Junior attacker Kacie Johnson is on pace to shatter personal and Columbia records this season. After 37 goals and 59 points last season, the reigning Ivy Player of the Week already has 39 goals and 68 points this year, putting her on pace for 49 goals and 36 assists totaling 85 points, all of which would be Lions records.
Yet the most successful lacrosse player on the team is not on the field, but a woman standing on the sidelines. First-year assistant coach Katie Chrest graduated from Duke in 2006 as the program’s record holder in both career and single-season goals and points. In 2005, she won the Tewaaraton Award—given to the best female lacrosse player in the country—after scoring 70 goals and 96 points as the Blue Devils marched to a national title. She was a finalist for the award again in her senior year, topping 60 goals once again as Duke went back to the Final Four.
“She does stick tricks in practice that I could never do, ever,” Johnson said. “And she just really helps out the attack, and the defense, all over the field, and everyone looks up to her. Great person, great coach.”
Chrest noticed that Duke’s team culture had changed leading up to her historic year in 2005. She felt that the team’s locker room became more tightly knit, and that is a culture she hopes to bring to Columbia.
“I think it was such a valuable experience at Duke to have seen one way of doing things, and then having that culture change, and having it be different,” Chrest said. “Being part of the change has really helped me understand how to bring about positive changes in team culture on teams.”
After graduating, the three-time All-American continued playing on an international level. She trained with the national team for a few years and, in 2009, won the World Cup with Team USA. She then entered coaching, and continues to draw from those experiences.
“Just even to have exposure to different coaches than I had at Duke, that was really helpful for me in building a more complete coaching skill set,” Chrest said.
She was a volunteer assistant coach at Maryland, one of the top lacrosse programs in the country. She then took a job as an assistant at Loyola, and in her first year the Greyhounds won the Big East title. After getting engaged, she took a job with the Lions to be closer to her fiance.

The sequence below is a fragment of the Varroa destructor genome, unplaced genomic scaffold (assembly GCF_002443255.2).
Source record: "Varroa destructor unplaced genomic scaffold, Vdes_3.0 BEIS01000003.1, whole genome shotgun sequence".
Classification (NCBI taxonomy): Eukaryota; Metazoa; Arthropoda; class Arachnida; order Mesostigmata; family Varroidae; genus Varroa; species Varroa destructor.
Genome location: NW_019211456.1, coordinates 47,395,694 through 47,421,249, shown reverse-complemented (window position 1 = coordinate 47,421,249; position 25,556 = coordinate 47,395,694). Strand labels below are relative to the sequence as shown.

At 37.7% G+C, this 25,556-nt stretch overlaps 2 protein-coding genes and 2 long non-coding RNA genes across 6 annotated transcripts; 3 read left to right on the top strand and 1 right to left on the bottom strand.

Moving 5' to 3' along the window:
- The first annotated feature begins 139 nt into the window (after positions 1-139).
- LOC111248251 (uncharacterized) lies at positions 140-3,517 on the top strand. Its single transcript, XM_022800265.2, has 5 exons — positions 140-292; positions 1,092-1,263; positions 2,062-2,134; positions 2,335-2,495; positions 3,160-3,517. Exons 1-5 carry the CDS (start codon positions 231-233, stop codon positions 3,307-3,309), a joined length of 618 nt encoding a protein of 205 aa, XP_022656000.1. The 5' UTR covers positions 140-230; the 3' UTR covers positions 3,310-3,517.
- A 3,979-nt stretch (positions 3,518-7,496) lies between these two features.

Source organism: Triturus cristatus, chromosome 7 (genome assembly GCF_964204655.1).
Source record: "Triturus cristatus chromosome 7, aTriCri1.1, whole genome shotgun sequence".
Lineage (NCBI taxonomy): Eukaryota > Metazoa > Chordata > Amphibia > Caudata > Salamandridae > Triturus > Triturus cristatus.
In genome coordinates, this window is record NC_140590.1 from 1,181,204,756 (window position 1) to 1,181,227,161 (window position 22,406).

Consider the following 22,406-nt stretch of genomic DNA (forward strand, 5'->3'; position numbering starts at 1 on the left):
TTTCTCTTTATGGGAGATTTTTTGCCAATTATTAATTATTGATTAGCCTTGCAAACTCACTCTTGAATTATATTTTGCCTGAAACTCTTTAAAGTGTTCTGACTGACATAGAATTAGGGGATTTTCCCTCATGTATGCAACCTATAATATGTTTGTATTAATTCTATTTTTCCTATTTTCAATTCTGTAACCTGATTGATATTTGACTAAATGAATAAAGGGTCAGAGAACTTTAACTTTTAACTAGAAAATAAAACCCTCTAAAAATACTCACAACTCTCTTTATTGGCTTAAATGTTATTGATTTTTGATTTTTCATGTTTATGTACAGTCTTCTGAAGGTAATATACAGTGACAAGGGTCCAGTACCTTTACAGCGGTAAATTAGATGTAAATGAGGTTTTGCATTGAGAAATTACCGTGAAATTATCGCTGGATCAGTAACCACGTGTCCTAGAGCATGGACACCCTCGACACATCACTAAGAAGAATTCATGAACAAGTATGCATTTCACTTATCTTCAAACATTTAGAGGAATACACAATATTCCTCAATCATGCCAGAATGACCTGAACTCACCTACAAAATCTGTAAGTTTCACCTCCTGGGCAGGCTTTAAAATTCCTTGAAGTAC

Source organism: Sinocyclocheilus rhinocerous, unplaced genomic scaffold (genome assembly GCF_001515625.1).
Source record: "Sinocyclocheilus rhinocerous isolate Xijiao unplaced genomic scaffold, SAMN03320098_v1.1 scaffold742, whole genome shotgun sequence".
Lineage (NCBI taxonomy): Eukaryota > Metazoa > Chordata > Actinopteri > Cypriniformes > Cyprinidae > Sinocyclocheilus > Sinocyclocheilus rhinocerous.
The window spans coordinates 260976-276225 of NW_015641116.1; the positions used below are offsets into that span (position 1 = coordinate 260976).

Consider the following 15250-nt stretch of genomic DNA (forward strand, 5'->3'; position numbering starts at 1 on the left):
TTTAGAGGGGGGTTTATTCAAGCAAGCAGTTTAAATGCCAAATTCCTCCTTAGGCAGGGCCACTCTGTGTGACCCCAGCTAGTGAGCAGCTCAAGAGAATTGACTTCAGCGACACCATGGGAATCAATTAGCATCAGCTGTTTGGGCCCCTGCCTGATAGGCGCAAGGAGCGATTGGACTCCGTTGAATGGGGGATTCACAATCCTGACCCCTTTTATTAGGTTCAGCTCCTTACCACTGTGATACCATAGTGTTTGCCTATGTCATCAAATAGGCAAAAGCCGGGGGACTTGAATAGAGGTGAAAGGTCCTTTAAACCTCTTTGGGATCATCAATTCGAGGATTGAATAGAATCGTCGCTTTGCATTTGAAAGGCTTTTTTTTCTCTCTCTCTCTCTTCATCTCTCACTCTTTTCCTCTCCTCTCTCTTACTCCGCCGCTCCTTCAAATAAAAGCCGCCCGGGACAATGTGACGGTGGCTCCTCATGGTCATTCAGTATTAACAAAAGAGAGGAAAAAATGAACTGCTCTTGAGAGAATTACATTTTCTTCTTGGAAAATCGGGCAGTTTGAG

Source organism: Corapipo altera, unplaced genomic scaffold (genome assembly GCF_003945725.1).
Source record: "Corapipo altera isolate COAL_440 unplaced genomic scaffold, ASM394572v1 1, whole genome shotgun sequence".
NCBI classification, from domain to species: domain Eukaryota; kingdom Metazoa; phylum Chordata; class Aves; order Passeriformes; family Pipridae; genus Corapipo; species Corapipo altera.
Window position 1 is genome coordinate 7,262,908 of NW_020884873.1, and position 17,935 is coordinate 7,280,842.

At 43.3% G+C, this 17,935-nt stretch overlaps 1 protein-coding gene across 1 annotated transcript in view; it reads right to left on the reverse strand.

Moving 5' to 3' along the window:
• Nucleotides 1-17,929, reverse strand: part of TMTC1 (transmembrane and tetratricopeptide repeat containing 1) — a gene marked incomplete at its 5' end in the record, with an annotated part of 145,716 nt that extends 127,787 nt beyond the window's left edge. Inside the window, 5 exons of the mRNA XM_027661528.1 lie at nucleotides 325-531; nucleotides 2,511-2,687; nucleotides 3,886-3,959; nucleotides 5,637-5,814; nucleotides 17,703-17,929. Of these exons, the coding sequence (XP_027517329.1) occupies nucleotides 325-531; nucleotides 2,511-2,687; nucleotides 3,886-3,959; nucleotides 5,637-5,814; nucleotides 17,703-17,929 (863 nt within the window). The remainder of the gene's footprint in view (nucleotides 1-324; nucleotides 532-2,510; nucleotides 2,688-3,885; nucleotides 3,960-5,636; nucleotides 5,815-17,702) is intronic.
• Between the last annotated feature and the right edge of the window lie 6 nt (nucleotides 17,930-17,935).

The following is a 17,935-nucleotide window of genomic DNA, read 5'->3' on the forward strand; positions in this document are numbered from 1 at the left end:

“I just really loved my experience as a student athlete at Duke, and wanted to really help to create that same experience for other college players,” Chrest said. “I think I realized how much I learned, not just about the game, but about life through that experience.”
Although an attacker during her college career, Chrest has worked with both the offense and the defense in her time in New York. “I’ve spent some time with the attackers, really working on offensive strategy and just some of the basics on that end of a motion offense, and defensively, just really working on playing together, really trying to build a unit back there,” she said.
Chrest’s influence goes beyond tactics. For a team that has struggled to put up wins each of the last three years—only one Ivy win in 20 games, and 11 in 36 overall—her positivity is a welcome respite from the standings.
“The most effective coaches for me were realistic, so they were hard on me when they needed to be but they were also very positive,” Chrest said. “I think as a coach I really try to take a step aside and really see, ‘OK, what does this player really need’ independent of what I feel about the situation.”
According to Johnson, Chrest has been successful in this effort. “She’s always so positive, and helps everyone in positive ways,” she said. “Everyone feeds off her energy.”
“I just really had such a fun time playing, and that is something that I feel like is so important, especially at the college level when you’re up at seven in the morning on a Monday,” Chrest said.
Her brief coaching career has not come without its difficulties, especially since Chrest only joined in the middle of the academic year. She says it has been a challenge to teach all that she wanted to teach in such a short time.
Head coach Liz Kittleman is only in her second year with Columbia herself, and inheriting a different coach’s systems and players makes it difficult to quickly change a program’s fortunes.
“We’re building the foundation right now,” Chrest said. “And that takes a lot more emotional energy, I think, than just refining kids and just helping them stay good.”
Although the team may not currently have a standout player to fill Johnson’s shoes, Chrest looks forward to helping develop new young talent.
“Another thing that we’ve had to keep in mind is that in three years we’re going to have a very different experience, a very different team, and we are excited about that,” Chrest said. “We’re excited to build into that freshman class a lot of leadership. These guys will have a lot of experience when they’re juniors and seniors.”
Chrest also realizes that her influence can extend off the out-of-bounds lines, hoping her players will use her lessons to help them even after they graduate.
“That’s something that I’m very passionate about: taking a student athlete’s experience on the field beyond what they do as a player,” Chrest said.